(3 syl., g hard). The youngest of the three sons of Sir Johan de Boundys. On his death-bed the old knight left “five plowes of land” to each of his two elder sons, and the rest of his property to Gamelyn. The eldest took charge of the boy, but entreated him shamefully; and when Gamelyn, in his manhood, demanded of him his heritage, the elder brother exclaimed, “Stand still, gadelyng, and hold thy peace!” “I am no gadelyng,” retorted the proud young spirit; “but the lawful son of a lady and true knight.” At this the elder brother sent his servants to chastise the youngling, but Gamelyn drove them off with “a pestel.” At a wrestling-match held in the neighbourhood, young Gamelyn threw the champion, and carried off the prize ram; but on reaching home found the door shut against him. He at once kicked down the door, and threw the porter into a well. The elder brother, by a manuvre, contrived to bind the young scapegrace to a tree, and left him two days without food; but Adam, the spencer, unloosed him, and Gamelyn fell upon a party of ecclesiastics who had come to dine with his brother, “sprinkling holy water on the guests with his stout oaken cudgel.” The sheriff now sent to take Gamelyn and Adam into custody; but they fled into the woods and came upon a party of foresters sitting at meat. The captain gave them welcome, and in time Gamelyn rose to be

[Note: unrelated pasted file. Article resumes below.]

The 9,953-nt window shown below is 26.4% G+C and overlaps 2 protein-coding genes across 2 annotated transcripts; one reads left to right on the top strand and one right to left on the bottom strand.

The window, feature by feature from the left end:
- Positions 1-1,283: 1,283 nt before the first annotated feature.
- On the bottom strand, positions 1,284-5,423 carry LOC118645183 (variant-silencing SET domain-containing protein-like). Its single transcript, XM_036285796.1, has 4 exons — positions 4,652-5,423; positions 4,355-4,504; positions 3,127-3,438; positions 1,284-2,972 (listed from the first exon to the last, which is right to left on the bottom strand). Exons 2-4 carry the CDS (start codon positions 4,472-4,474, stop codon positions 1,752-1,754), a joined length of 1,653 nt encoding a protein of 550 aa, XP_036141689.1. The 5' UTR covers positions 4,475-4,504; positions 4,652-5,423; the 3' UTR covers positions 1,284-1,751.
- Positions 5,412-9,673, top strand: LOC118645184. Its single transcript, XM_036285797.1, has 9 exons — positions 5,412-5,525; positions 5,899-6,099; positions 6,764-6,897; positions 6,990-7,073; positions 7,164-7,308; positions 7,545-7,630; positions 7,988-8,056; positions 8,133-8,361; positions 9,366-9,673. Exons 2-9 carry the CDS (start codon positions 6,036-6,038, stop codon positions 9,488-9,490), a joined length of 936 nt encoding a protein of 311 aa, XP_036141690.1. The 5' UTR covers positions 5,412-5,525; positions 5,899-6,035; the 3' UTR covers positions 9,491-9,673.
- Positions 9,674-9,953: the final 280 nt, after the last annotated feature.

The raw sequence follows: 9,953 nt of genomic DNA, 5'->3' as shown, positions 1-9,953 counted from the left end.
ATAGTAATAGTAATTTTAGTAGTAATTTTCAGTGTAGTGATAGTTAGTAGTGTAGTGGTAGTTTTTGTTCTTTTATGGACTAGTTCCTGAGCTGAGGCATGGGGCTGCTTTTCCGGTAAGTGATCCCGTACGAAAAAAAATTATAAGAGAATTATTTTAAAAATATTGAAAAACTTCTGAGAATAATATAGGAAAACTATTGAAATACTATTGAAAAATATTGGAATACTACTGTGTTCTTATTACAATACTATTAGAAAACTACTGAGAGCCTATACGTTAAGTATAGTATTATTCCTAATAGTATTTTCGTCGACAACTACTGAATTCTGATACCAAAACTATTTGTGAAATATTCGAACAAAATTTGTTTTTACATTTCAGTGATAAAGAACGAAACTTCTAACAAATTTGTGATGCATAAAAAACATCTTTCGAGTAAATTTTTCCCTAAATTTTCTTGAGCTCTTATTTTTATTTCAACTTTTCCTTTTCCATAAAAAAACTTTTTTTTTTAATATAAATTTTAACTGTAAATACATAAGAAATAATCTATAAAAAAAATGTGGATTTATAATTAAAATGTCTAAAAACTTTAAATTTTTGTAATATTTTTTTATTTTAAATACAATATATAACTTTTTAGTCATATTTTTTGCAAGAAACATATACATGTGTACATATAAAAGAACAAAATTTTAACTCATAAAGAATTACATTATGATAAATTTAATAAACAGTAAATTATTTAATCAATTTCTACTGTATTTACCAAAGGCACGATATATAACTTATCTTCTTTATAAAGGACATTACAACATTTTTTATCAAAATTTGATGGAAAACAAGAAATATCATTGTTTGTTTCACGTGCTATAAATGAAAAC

“king of the outlaws.” His brother, being now sheriff, would have put him to death, but Gamelyn constituted himself a lynch judge, and hanged his brother. After this the king appointed him chief ranger, and he married. This tale is the foundation of Lodge's novel, called Euphue's Golden Legacy, and the novel furnished Shakespeare with the plot of As You Like It.
Source: Dictionary of Phrase and Fable, E. Cobham Brewer, 1894
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